You Should Know These Social Security Secrets

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Social Security is an integral part of retirement for most Americans, thus, it is crucial for them to know all the rules and secrets surrounding it. Knowing all these rules and secrets could help retirees maximize their benefits, but it is very hard to know all the rules and secrets associated with it. This article will detail a few useful Social Security secrets that everyone should know.  

Social Security Secrets

It is important for taxpayers to know how Social Security works, as well as the specific rules applicable to them. This will not only help them understand the full financial impact of receiving benefits, but will also allow them to make the most of their Social Security. Following are some useful Social Security secrets that you should be aware of:

You Don’t Need To Retire

It is a myth that you actually need to retire to collect Social Security benefits. The truth is you can continue working while receiving Social Security benefits. There is, however, one drawback to that.

You can earn up to $21,240 before the SSA (Social Security Administration) starts to deduct $1 from your distributions for every $2 you earn. This deduction, however, is applicable only if you claim the benefit early. Once you reach full retirement age (FRA), you can earn up to $56,520 before the SSA deducts $1 for every $3 you earn.

You Can Claim Benefits Early

Congress recently raised the retirement age to 66 (67 for people born in 1960 and later). You, however, don’t need to wait till that age to claim the benefit. If you want, you can claim benefits as early as age 62.

There is, however, one drawback to that. Your benefit amount is reduced for each month you file before your FRA (full retirement age). By reducing the benefit amount, the SSA ensures that you collect the benefits for more years.

For instance, a retiree will collect only 70% of full benefits if they claim the benefits at 62 years (75% at 63, 80% at 64, 86.7% at 65 and 93.3% at 66).

Similarly, if you delay claiming the benefits after FRA, the SSA gives you delayed retirement credits. The SSA boosts your monthly benefit for each month you delay claiming the benefit until you turn 70. There are no delayed retirement credits after you turn 70.

Social Security Isn’t Tax Free

Yes, it is true; you may have to pay taxes on the benefits. Some states, however, do offer exemptions on taxes to low and even moderate earners.

Even if you get state-level exemptions, you may have to pay taxes on Social Security if your provisional income exceeds the threshold. The provisional income is the sum of 50% of your Social Security benefits and non-Social Security income.

Single filers need to pay taxes on up to 50% of their Social Security benefits if their provisional income is between $25,000 and $34,000. If the provisional income is over $34,000, a taxpayer could face taxes on up to 85% of those benefits.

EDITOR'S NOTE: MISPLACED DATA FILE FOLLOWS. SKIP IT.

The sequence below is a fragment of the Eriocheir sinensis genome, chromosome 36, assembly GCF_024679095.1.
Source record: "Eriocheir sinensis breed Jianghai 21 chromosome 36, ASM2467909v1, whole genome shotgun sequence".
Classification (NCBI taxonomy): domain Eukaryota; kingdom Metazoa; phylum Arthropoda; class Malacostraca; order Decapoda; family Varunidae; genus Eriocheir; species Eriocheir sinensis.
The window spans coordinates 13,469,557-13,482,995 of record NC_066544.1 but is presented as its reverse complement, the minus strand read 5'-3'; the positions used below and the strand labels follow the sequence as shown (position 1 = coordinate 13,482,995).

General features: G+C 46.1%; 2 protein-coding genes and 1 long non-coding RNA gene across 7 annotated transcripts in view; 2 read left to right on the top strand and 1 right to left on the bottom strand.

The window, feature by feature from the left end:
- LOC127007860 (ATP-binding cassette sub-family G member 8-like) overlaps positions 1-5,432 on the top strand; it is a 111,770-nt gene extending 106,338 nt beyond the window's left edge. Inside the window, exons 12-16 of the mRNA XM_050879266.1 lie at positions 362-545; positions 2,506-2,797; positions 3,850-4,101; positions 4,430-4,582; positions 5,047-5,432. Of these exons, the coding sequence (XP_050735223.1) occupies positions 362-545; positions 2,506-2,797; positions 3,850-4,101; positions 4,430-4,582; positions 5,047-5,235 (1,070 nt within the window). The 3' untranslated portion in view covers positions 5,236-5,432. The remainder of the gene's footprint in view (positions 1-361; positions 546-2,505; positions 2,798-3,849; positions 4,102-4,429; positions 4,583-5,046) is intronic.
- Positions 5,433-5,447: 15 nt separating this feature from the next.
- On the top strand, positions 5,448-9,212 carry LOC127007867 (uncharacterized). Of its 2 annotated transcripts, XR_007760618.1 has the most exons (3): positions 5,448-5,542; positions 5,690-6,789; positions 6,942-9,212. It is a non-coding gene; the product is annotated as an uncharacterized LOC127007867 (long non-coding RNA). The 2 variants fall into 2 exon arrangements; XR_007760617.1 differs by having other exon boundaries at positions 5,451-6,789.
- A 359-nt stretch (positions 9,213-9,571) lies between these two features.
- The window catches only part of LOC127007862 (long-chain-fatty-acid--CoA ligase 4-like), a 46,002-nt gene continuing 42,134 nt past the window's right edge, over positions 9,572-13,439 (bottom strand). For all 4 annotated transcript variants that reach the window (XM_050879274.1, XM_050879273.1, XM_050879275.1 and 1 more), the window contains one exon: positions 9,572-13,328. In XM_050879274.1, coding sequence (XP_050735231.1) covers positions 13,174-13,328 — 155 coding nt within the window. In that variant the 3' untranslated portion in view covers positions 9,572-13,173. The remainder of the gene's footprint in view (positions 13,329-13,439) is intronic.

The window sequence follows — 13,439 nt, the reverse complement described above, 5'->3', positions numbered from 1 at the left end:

For married couples filing jointly, the threshold income is between $32,000 and $44,000, and beyond $44,000.

Work For 35 Years At Least

Your retirement benefits depend primarily on your 35 highest-earning years. The SSA uses your best 35 years of earnings to calculate your benefits. If you work less than 35 years, it means the SSA will use zeroes for the number of years less worked to calculate your benefits.

Survivors Get More If You Hold Out Until 70

You get delayed retirement credits if you delay retirement until 70. Since widows and widowers are eligible to collect their deceased spouse’s full benefit, including delayed retirement credits, they will also benefit if the spouse waits until 70 to claim the benefit.

You Can’t Really Increase Spousal Benefits

You can boost your benefits if you delay claiming your Social Security until the FRA. The same, however, doesn’t hold when claiming a spousal benefit.

Spousal benefits equal to 50% of what your current or former spouse is eligible for at full retirement age. However, if you delay claiming spousal benefits, you won’t get any more money than what your current or former spouse is eligible for. So, it doesn’t make any sense to delay spousal benefits.

Claiming Social Security Doesn’t Disqualify You From Ssi Or Other Benefits

There is a misconception among many that if they claim Social Security, they will get automatically disqualified from collecting SSI (Supplemental Security Income). This, however, is not true.

SSI is very different from Social Security as the former offers financial assistance to the most vulnerable low-income individuals with disabilities.

Similarly, claiming or collecting Social Security doesn’t disqualify you from collecting SNAP or other federal assistance benefits, provided you meet the program’s income limits.

You Can Temporarily Pause Benefits

A lot of people might not be aware, but it is possible to start taking benefits, then stop them and restart them later. There are, however, a few rules surrounding it. You can only stop the benefits if you have reached the FRA but have not yet reached 70.

Suspending benefits could help boost your benefits when you restart them again. This is because you will “earn delayed retirement credits for each month your benefits are suspended which will result in a higher benefit payment to you,” according to the SSA.

Similarly, suspending and restarting benefits could also boost survivor benefits. It must be noted that once you suspend your benefits, it will automatically start again the month you reach age 70. However, if you want, you can restart it anytime before reaching 70.